Fail, fail, fail, fail, succeed

Dawn of the Dead, 1978

Jesus fucking Christ – I guess this is what it takes to get me back into a movie theater post COVID – a 3D release of George Romero’s 1978 Zombie masterpiece, Dawn of the Dead.

44 years ago I had my mind properly scrambled by seeing this film at The Park Square Cinema in Boston. So how did it hold up?

Quite well, actually, although my perspective has changed. In 1978, the over-the-top violence and gore probably made the biggest impression. Understandable, since there had never been anything remotely like it. I mean, Sam Peckinpah did squibs with gunshots, and Herschel Gordon Lewis did amateurish gore, but this? WTF!? With Tom Savini using his experience as a combat photographer in ‘Nam to ground the special effects in reality, this was disarming to say the least. And relentless. By the time you get to the disembowelments in the third reel, you’re already numb from exploding heads and chunks of stretchy flesh being bit off screaming humans by zombies that used to be their loved ones. Sheesh. Just writing that sounds disturbing.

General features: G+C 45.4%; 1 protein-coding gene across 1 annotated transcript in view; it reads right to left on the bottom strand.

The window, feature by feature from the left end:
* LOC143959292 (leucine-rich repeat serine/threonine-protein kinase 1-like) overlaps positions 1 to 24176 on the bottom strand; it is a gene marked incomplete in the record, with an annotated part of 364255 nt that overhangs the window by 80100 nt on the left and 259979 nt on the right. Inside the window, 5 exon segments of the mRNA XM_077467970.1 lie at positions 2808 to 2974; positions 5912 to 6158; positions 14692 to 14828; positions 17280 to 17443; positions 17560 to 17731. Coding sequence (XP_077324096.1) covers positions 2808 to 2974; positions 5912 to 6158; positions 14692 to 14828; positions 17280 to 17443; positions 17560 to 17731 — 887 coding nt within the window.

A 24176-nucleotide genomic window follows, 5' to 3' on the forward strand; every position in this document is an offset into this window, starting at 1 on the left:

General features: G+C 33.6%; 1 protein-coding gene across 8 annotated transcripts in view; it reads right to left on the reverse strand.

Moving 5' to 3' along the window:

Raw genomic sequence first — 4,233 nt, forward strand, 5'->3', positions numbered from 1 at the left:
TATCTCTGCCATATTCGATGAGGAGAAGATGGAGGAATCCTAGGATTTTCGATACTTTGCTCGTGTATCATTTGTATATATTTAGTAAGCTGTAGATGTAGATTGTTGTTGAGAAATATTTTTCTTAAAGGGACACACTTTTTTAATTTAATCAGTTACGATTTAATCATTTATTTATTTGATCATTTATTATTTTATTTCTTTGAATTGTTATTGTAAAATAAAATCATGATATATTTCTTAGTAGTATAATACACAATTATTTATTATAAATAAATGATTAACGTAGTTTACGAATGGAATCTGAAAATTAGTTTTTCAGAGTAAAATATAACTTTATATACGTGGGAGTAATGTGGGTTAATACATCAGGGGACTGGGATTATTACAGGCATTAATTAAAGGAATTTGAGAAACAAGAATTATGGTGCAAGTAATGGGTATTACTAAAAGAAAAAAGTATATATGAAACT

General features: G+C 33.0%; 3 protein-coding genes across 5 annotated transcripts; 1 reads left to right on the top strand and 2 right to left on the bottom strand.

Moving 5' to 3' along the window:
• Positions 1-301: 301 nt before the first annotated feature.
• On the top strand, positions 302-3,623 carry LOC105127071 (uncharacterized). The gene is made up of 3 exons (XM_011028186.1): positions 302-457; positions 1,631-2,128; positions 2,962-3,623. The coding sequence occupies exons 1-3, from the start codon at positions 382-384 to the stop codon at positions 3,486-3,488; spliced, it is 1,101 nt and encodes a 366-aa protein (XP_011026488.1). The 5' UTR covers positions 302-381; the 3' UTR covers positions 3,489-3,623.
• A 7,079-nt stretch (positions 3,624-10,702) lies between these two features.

But this time, that’s not what struck me. What really stood out was Romero’s richly layered script, an allegory rife with commentary on the shallowness of consumerism in a capitalist society. And of course, the age old question: If everything went away, how would the survivors cope? Watching this film one can’t help but think about what’s happening in Ukraine. My money says Romero has a lot of fans over there.

The other thing that struck me was his mastery of editing. He had a limited budget, which showed. But it was the script and his ability to tell the story through editing that makes this movie consistently rated as the greatest zombie film ever made.

Oh yeah. Let’s not forget fearlessness. Romero wasn’t afraid to go places no one had gone before, even under extreme pressure not to do so. When it became clear that the MPAA was going to give his film an X rating if he didn’t make draconian cuts, what did he do? He released it unrated in an environment where that meant many theaters wouldn’t show it! Talk about balls and having convictions about one’s art.

The 3D transfer was done in Korea, and they did a fantastic job. From a production standpoint, the film looks dated but still packs a punch. You have to understand that this was a regional filmmaker working in Pittsburgh with a budget of $640,000, so Hitchcock level craft was never going to happen. The cast, however, was uniformly great, and the films underlying message was clear.

To truly understand why some art is so great and influential, one has to understand it’s historical context. Charlie Parker and John Coltrane don’t sound so shocking today because they set the standard everyone copied. Romero was no different.

But if you understand the medium, when you land on ground zero, it’s a mindfuck.

Romero would laugh if he read this, but it’s the Citizen Kane of zombie movies. Dig it.